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June 2017 Giveaway

MIDI Guitars – What’s the deal, anyway?

“Dear Insync, After all of these years of guitar, keyboards, and studios, I shouldn’t be asking this…but…For some strange reason, I always wanted to drive my keyboards with a MIDI guitar. I am put off by the bad press such as “slow response”, lack of solid info on what you really need, and high prices for the interfaces. I don’t need a box with sounds like the new Roland stuff – I already have keyboards. I just need a simple (yeah right!!!) MIDI converter – like the idea behind the Casio MIDI Guitar (which never really took off).”

How dare you ask us that! Actually we’ll just pretend you didn’t say ‘MIDI’ and ‘guitar’ in the same sentence. Are you daft? Don’t you realize that in some parts of the world you could be imprisoned and “beat upside the head” for asking such a question? Like Texas, for instance? But hey – we already know the laws HAVE to be a little screwy in Wexas. I mean Texas.

Ahem. Back to the subject at hand. OK – MIDI guitar systems have gotten a bad rap throughout their existence, but take a moment to consider the factors:

1) The “historic” guitar vs. keyboards rivalry in pop and rock, which most of us know is just silly…we use the right tool for the job, right? Some guitarists have an inherent fear and/or hatred (fear and loathing, anyone?) of keyboards (or keyboard players), and vice versa. This is usually from a bad musical experience (or a B.M.E., as we like to call it in “the Biz”. Actually I just made that up). It’s all psychological, really.

2) The early versions of MIDI guitar systems were two things – expensive and slow-tracking. Sounds as if you believe this is still true. It’s well beyond what it was even a few years ago, and getting better each NAMM show, it seems.

3) Casio, no matter what musician is helping to sell their instruments, is still Casio. Ain’t no helpin’ it. This actually may have set the whole MIDI guitar concept BACK a few years!* OK, no it didn’t. Sorry to all you Casio-heads out there…PLEASE don’t inundate us with rowdy emails of protest! [*The statements of today’s inSync author in no way reflect the views and beliefs of Sweetwater…Casio makes quality instruments, calculators and watches. You can find them at your local K-Mart].

4) Although a MIDI guitar system may make a large palette of sounds available to guitarists, traditional guitar voicings and techniques don’t necessarily work with a lot of those sounds [Hmmm, let’s try fingertapping a solo with a French Horn patch…]. Also, chord structures and arpeggiations are usually a dead giveaway that it’s a guitar that’s generating the notes. But that’s not always a bad thing…what we’re trying to say here is that sometimes a guitarist will get into one of these systems and not really know how to get the most out of it. Sometimes.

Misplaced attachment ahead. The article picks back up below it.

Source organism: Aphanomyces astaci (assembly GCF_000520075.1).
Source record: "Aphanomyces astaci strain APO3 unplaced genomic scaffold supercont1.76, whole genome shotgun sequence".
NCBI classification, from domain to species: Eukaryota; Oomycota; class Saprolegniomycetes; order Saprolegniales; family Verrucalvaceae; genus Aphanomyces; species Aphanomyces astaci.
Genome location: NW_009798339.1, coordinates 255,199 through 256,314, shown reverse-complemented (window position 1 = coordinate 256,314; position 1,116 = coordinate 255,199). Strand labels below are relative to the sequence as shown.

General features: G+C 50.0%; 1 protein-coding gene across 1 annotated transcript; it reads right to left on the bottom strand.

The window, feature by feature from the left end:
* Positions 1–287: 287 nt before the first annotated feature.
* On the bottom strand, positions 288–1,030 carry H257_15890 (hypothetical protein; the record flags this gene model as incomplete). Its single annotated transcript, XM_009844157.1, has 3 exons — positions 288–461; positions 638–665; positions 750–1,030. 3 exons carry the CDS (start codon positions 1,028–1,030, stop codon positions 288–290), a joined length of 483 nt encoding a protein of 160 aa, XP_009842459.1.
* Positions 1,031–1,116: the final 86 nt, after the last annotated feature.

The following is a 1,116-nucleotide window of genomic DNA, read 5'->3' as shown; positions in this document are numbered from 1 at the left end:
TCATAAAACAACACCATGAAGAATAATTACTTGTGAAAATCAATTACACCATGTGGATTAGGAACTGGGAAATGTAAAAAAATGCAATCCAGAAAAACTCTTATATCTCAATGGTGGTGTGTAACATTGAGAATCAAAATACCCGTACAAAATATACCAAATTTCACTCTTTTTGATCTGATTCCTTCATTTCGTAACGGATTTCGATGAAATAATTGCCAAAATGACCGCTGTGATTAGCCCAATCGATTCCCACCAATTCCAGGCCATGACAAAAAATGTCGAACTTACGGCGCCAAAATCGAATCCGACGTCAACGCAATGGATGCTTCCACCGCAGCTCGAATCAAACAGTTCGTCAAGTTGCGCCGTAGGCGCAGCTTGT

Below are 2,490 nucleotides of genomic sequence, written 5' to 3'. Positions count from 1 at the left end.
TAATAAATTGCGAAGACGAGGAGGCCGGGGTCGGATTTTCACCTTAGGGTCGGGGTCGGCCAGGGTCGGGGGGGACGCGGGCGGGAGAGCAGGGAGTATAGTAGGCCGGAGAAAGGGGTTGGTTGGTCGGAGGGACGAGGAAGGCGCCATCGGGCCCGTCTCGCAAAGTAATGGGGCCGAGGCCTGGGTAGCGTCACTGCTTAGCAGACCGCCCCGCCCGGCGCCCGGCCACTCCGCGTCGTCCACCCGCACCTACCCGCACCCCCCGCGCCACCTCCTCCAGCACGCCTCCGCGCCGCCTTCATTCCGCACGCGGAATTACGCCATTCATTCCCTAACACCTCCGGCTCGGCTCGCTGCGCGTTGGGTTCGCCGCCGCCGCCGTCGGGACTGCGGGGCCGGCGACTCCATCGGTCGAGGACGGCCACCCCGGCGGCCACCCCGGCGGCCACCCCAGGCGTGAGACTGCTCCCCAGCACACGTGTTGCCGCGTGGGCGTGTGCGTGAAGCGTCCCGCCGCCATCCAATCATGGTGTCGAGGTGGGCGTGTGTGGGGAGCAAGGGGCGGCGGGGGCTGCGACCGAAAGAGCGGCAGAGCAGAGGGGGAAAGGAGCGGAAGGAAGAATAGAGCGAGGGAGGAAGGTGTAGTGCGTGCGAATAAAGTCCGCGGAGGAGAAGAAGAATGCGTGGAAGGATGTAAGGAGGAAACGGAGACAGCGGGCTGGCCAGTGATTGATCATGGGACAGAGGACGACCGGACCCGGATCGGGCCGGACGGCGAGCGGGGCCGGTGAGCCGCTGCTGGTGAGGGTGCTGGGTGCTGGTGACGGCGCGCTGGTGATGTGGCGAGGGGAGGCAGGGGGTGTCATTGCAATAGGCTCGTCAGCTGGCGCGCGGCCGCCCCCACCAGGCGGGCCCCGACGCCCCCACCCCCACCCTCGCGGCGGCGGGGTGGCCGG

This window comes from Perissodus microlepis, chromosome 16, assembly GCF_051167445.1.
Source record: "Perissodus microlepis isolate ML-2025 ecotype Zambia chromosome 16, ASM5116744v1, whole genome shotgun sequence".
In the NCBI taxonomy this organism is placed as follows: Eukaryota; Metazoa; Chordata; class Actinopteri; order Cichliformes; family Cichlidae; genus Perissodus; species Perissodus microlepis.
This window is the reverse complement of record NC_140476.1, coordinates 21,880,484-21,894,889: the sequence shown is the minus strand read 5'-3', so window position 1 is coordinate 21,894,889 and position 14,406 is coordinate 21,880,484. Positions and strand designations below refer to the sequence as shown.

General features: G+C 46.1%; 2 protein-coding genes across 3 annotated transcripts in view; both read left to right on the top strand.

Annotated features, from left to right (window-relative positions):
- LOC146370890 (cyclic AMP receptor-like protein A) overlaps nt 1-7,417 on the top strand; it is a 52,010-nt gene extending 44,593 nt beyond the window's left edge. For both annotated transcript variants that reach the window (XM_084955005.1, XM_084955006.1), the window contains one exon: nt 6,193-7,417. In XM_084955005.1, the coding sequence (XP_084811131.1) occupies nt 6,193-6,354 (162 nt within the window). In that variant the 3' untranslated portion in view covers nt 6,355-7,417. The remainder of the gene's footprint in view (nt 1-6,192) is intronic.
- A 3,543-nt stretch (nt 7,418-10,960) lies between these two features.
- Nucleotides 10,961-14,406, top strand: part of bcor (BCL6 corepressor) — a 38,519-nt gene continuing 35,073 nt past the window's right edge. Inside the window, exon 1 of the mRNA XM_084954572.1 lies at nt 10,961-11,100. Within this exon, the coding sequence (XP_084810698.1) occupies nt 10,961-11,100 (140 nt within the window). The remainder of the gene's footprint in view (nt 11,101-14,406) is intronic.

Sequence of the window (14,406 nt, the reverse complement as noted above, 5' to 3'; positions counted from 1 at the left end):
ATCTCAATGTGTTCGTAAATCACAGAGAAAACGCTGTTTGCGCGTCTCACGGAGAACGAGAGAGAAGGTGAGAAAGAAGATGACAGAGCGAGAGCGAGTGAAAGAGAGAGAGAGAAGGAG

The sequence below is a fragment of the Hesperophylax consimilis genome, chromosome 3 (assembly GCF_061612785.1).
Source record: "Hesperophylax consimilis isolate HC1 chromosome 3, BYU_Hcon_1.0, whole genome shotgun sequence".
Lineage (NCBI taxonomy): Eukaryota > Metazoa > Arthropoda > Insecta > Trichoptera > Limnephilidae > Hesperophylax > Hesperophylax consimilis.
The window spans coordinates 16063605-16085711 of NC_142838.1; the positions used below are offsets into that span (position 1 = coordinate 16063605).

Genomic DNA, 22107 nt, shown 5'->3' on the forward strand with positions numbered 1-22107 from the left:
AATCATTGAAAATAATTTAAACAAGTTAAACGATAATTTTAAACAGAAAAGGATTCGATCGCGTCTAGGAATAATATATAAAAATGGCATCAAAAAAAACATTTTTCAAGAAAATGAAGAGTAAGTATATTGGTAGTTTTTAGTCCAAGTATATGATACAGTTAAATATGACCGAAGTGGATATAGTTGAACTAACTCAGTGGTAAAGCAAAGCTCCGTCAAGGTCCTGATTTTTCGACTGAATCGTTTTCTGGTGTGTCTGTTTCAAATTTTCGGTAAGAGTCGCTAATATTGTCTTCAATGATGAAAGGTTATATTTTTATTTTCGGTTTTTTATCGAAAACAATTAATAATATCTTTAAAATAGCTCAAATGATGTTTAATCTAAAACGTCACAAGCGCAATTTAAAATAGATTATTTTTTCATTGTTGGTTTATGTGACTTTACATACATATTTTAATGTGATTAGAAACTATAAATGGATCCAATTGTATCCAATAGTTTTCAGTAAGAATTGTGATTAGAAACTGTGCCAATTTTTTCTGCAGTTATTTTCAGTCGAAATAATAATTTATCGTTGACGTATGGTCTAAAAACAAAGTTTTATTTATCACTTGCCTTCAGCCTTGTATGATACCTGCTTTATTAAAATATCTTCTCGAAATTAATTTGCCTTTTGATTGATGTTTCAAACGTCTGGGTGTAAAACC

But who cares? All of those appear to be non-factors as to whether or not one of these systems will work for you. The truth is, after years of work by the relevant manufacturers in this area (Roland being one of the most established, by the way), most of today’s MIDI guitar systems are actually very tight and used in a number of places professionally. Ever listen to any recent King Crimson? What’s more, the prices are down to a level that’s more enticing and guitar-player friendly. New techniques are learned easily enough – especially if you have the ears and a bit of knowledge about the implementation and range of the instruments you’re trying to reproduce. Or of course you could say ‘hang it all, I’m gonna be O-RIGINAL,’ and fingertap that funky French Horn anyway. This is truly an age of experimentation, and there’s nothing wrong with that in the least.

However, our suggestion tailor-made for you is to look into the new breed of MIDI guitars, with pitch-to-MIDI systems built-in – Parker’s MIDIFly and the Brian Moore Guitars, both with the MIDIAxe™ system, come to mind immediately. These offer an alternative to the box-o’-sounds MIDI guitar synth/pickup interface and just give you a MIDI guitar to control your own keyboard sounds as you desire – even the Casio sounds. Actually, in terms of the Robert Cray-endorsed Casio MIDI guitar of a few years back, these new instruments are a good two generations (at least) beyond that one, developmentally. Be sure to note that both 5-pin and 13-pin in-guitar systems exist, and the 5-pin are independent built-in tracking systems (no extra hardware needed to interface with other 5-pin MIDI equipment). The 13-pin are made to interface with the 13-pin systems already in existence, like Roland or Axon.

The best suggestion we’ll make all day: Talk to a Sales Engineer. Try out some of the systems out there now, if you can. Get a firsthand impression and decide whether or not it’s workable for you. You may find yourself surprised!

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